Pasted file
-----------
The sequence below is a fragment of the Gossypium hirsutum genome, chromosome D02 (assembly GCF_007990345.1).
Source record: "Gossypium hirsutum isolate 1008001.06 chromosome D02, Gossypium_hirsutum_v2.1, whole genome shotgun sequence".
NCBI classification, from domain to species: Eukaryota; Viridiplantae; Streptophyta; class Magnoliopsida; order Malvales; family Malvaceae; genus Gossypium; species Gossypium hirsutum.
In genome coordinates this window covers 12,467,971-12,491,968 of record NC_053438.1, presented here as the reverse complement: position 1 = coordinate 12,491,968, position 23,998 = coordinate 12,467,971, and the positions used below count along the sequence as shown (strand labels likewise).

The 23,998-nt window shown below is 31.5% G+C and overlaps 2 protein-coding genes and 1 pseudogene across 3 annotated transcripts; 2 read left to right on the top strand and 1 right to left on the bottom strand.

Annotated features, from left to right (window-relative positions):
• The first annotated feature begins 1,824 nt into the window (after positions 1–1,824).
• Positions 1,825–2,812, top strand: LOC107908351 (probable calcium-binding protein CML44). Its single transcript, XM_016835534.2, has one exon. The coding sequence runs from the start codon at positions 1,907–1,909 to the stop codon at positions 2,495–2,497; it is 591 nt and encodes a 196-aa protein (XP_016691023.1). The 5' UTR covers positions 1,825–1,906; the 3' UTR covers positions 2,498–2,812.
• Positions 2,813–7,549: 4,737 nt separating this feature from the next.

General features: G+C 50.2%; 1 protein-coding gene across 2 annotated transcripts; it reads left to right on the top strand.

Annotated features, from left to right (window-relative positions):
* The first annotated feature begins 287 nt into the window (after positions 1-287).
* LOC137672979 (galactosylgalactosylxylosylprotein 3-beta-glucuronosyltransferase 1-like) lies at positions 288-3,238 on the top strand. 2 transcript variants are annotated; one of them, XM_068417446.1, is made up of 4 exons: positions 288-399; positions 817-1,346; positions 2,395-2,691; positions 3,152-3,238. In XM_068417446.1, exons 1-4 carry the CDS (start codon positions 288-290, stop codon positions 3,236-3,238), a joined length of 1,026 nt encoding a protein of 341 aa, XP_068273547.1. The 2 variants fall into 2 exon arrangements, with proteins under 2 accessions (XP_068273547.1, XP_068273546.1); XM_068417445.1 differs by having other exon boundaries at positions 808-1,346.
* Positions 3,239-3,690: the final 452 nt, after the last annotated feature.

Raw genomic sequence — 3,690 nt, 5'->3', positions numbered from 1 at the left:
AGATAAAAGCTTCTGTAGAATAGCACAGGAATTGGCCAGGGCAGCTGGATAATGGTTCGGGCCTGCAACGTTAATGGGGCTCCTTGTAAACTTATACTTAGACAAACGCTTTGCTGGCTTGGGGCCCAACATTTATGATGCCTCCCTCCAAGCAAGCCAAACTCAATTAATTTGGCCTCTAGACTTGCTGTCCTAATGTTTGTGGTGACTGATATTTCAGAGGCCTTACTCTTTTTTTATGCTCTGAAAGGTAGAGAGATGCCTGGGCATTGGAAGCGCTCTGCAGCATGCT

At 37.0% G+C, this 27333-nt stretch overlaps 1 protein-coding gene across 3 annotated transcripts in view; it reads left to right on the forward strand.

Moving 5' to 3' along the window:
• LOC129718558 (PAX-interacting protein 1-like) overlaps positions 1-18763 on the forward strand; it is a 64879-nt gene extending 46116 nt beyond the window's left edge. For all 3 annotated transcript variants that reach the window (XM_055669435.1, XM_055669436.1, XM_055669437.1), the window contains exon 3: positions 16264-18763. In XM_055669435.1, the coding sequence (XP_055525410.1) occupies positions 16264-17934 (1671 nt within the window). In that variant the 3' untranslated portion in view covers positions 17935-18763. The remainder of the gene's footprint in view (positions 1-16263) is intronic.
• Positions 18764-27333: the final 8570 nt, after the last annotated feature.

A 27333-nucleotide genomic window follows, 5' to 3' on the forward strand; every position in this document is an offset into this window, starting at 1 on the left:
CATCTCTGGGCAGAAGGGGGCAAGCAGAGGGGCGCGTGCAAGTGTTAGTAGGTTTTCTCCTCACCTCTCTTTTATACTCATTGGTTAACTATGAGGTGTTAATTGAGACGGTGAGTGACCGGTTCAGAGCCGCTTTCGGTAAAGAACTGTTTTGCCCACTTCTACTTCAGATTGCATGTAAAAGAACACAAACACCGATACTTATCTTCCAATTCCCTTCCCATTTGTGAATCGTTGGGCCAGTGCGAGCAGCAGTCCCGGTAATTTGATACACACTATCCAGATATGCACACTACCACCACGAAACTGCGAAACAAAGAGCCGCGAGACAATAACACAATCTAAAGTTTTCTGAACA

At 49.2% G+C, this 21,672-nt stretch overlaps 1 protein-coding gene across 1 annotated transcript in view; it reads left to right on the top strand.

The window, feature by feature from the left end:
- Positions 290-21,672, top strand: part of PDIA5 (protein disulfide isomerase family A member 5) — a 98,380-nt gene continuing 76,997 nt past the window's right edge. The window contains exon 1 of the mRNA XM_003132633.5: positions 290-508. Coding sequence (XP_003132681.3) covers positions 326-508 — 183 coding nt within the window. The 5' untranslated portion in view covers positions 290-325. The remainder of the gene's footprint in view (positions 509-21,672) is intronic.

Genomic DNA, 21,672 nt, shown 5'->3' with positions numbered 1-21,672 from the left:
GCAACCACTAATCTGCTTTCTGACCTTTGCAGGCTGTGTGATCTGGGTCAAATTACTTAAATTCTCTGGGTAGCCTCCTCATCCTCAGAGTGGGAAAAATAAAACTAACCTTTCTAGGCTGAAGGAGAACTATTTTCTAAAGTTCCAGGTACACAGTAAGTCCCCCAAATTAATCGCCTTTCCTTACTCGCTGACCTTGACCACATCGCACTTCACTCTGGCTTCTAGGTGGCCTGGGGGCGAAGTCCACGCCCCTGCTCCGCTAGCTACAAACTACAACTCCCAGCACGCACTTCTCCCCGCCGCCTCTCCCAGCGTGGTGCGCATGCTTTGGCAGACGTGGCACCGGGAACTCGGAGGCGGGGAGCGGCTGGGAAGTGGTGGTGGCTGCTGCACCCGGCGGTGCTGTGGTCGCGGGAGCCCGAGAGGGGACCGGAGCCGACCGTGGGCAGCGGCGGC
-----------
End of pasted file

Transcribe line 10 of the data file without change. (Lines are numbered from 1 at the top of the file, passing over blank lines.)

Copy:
General features: G+C 50.2%; 1 protein-coding gene across 2 annotated transcripts; it reads left to right on the top strand.